The government’s mantra to justify tough lockdowns has been the need to save the NHS from being overwhelmed with Covid cases. The actual number of COVID hospital cases is tracked on the government’s dashboard, and the last update was from 26th November and states
Patients admitted Daily: 1369 Last 7 Days: 10415
I had assumed that these figures were members of the public who had contracted COVID in their everyday lives and then become so sick that they had to be hospitalised, like Boris Johnson. So I was surprised to see this tweet:
6. The data pic.twitter.com/Drs3Sv8OU7
— Statistics Guy Jon ? (@Jon_statistics) November 30, 2020
I decided to look into this. Digging down on the dashboard under “Health Care” we find there are actually 2 categories of hospital patients. 1. Patients admitted to hospital and 2. Patients already in hospital. This is confusing because at first sight 2. seems to be the total number of COVID patients within Hospitals. However these figures are all based on a very large spreadsheet reporting data from each NHS trust. In that spreadsheet it is explicitly clear that 2. is “Total number of inpatients diagnosed with COVID (Last 24h)”. So that means these patients were admitted to hospital for other reasons (stroke, cancer, injury etc.) and who have then contracted COVID in hospital !
I took the Total England NHS data from this spreadsheet and plotted it:
I get exactly the same result as @StatisticsGuy. This means that by far the majority of patients contracted “COVID” in hospital after being admitted for something else! The number of community infections leading to hospital admission is much less! Hospitals seems to be a risky place for patients getting infected by COVID.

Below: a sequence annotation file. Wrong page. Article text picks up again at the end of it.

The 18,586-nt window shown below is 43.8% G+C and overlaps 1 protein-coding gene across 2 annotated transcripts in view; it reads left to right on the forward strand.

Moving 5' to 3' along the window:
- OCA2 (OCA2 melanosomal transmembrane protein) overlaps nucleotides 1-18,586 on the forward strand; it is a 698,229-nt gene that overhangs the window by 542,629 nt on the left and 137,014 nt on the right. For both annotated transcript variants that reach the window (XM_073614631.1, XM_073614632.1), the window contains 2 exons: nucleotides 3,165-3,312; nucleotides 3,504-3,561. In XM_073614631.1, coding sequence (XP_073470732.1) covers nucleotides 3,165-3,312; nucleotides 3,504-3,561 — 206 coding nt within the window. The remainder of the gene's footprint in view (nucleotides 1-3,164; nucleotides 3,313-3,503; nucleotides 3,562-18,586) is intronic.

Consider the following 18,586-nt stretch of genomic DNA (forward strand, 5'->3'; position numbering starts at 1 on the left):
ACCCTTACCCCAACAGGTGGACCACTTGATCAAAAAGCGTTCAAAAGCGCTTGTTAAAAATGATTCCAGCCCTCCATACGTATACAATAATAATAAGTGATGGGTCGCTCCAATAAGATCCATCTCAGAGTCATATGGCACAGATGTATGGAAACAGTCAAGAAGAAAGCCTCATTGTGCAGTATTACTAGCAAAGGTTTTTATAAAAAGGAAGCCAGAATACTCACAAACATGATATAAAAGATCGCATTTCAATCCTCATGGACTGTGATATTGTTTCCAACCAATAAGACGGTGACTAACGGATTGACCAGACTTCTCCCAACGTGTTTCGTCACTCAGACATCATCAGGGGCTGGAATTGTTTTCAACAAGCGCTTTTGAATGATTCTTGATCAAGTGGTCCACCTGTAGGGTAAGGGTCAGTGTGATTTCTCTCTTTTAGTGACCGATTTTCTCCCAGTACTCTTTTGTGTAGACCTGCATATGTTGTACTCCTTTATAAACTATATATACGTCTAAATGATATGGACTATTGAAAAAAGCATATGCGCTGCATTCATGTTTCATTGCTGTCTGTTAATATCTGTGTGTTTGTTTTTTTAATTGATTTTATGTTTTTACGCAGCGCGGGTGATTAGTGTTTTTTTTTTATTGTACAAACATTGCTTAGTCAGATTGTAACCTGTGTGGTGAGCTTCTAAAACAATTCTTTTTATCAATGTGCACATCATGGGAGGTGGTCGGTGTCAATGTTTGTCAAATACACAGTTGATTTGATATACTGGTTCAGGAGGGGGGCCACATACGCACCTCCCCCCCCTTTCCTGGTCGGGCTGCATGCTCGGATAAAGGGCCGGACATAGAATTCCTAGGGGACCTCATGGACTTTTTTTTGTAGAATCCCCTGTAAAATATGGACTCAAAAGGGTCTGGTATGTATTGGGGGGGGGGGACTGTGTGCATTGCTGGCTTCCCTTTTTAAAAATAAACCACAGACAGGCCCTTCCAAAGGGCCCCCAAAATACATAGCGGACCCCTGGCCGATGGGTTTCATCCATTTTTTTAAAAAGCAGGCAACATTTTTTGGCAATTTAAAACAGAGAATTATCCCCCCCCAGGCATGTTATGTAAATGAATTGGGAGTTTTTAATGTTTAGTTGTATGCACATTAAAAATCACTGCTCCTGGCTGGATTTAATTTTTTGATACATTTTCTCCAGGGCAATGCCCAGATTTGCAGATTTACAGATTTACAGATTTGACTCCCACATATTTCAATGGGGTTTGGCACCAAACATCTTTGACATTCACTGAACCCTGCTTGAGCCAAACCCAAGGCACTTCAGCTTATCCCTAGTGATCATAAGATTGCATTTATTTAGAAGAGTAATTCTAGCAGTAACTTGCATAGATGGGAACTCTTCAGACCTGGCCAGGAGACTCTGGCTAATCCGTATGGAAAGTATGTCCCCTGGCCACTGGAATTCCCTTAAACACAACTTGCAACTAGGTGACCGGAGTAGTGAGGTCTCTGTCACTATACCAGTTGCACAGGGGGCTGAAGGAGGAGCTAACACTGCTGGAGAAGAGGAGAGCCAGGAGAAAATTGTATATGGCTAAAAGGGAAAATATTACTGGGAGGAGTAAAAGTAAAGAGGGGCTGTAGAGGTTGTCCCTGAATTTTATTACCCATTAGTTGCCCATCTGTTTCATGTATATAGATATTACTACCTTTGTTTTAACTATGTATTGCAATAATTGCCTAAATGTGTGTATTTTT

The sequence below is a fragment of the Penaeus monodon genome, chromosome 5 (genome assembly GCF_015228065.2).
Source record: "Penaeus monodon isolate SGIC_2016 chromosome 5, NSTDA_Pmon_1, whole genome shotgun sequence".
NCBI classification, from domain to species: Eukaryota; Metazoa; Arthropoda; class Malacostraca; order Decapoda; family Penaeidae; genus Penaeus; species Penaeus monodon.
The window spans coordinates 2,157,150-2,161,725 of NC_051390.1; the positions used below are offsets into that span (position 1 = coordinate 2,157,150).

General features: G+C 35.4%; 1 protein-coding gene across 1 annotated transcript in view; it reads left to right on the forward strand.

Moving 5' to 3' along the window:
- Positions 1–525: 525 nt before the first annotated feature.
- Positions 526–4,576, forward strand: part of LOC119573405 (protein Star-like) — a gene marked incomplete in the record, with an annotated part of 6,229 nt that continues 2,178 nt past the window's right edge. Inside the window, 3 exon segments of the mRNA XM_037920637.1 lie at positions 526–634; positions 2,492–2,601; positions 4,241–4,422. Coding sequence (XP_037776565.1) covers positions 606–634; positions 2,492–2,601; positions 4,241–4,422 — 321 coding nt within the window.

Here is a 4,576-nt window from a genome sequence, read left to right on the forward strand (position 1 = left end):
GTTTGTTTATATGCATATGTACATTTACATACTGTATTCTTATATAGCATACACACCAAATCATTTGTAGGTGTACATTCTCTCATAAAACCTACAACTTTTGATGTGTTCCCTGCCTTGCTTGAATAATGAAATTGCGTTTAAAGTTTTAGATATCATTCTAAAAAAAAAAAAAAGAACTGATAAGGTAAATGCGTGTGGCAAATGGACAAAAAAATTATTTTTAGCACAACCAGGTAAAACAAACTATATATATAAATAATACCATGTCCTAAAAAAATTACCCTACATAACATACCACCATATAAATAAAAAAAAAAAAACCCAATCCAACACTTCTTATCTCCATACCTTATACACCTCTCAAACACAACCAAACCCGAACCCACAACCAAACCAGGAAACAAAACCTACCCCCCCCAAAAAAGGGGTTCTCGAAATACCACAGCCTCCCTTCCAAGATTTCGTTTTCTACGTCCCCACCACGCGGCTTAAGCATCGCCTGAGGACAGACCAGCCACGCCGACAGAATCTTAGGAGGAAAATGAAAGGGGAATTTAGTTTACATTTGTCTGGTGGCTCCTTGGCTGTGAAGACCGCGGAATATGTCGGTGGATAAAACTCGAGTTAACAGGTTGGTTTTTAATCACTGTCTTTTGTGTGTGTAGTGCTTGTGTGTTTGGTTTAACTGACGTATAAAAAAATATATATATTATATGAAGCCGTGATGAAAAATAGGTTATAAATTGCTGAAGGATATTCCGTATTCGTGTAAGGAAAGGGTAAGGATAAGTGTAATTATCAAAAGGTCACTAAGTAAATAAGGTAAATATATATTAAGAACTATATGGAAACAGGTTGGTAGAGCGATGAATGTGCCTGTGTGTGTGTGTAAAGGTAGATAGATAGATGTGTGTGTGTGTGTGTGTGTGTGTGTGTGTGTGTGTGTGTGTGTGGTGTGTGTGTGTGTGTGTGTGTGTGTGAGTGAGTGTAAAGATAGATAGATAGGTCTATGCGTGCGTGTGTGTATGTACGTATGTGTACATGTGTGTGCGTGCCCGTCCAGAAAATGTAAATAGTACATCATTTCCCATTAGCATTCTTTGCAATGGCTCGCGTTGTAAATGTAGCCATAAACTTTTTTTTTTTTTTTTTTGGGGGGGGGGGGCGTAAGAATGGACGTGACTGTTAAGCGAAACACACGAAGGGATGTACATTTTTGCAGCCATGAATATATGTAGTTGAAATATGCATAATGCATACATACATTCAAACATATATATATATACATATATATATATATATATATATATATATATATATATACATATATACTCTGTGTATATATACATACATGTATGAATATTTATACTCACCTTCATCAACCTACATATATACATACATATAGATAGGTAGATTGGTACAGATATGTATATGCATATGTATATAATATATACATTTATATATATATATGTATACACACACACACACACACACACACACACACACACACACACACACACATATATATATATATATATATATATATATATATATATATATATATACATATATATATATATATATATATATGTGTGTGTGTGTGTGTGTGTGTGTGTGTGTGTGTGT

Here is the ratio of the two groups of cases with time
The conclusion is that when infection rates in the community are low as during the summer, then cases are mostly community infections. However when the community rates are high then hospital infections dominate. That means that infections are probably being spread to inpatients within hospitals by staff, cleaners & visitors because they get infected, perhaps asymptomatically, within the community. Hospitals are often too warm with little or no ventilation and many patients are held together on a ward. It is easy to imagine how easily infections can spread in such an environment.
What about death statistics? Nearly all “COVID” deaths occur within hospitals. These are defined by PHE as deaths which occur within 28 days (4 weeks) of a positive test. So the question is : How many of these “hospital” cases would have died anyway from the underlying condition that put them in hospital in the first place? These are then so-called deaths with COVID. If we assume that half of them were deaths with COVID then that still has a dramatic effect on the overall death rate. It reduces it by ~40% during the first peak and by 33% during the second peak.
This then implies that the number of deaths caused directly by COVID should be nearer 33,000 rather than the official figure of 51718 as of 1st December.
It also reduces the estimate for the Infection Fatality Rate (IFR) by 33%